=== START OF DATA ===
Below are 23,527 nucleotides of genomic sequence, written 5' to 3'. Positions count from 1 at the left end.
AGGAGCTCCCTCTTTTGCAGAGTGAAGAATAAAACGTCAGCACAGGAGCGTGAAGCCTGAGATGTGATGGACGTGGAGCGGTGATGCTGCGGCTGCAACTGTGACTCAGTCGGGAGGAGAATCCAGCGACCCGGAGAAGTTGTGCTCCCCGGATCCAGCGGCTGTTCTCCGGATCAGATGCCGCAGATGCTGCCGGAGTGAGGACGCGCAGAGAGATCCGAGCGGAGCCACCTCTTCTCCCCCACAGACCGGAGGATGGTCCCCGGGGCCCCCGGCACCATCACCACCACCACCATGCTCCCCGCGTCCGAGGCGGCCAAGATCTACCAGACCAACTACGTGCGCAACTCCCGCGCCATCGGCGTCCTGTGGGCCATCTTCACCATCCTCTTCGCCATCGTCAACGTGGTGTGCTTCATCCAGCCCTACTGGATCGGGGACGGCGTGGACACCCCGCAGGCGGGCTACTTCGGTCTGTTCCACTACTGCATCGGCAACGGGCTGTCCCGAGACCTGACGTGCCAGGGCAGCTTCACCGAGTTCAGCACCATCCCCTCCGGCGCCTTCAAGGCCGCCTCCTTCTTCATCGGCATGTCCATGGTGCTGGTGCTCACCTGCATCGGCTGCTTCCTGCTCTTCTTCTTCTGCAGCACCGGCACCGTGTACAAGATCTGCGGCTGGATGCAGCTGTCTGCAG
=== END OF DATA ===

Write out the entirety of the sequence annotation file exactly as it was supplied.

Below are 23,527 nucleotides of genomic sequence, written 5' to 3'. Positions count from 1 at the left end.
AGGAGCTCCCTCTTTTGCAGAGTGAAGAATAAAACGTCAGCACAGGAGCGTGAAGCCTGAGATGTGATGGACGTGGAGCGGTGATGCTGCGGCTGCAACTGTGACTCAGTCGGGAGGAGAATCCAGCGACCCGGAGAAGTTGTGCTCCCCGGATCCAGCGGCTGTTCTCCGGATCAGATGCCGCAGATGCTGCCGGAGTGAGGACGCGCAGAGAGATCCGAGCGGAGCCACCTCTTCTCCCCCACAGACCGGAGGATGGTCCCCGGGGCCCCCGGCACCATCACCACCACCACCATGCTCCCCGCGTCCGAGGCGGCCAAGATCTACCAGACCAACTACGTGCGCAACTCCCGCGCCATCGGCGTCCTGTGGGCCATCTTCACCATCCTCTTCGCCATCGTCAACGTGGTGTGCTTCATCCAGCCCTACTGGATCGGGGACGGCGTGGACACCCCGCAGGCGGGCTACTTCGGTCTGTTCCACTACTGCATCGGCAACGGGCTGTCCCGAGACCTGACGTGCCAGGGCAGCTTCACCGAGTTCAGCACCATCCCCTCCGGCGCCTTCAAGGCCGCCTCCTTCTTCATCGGCATGTCCATGGTGCTGGTGCTCACCTGCATCGGCTGCTTCCTGCTCTTCTTCTTCTGCAGCACCGGCACCGTGTACAAGATCTGCGGCTGGATGCAGCTGTCTGCAG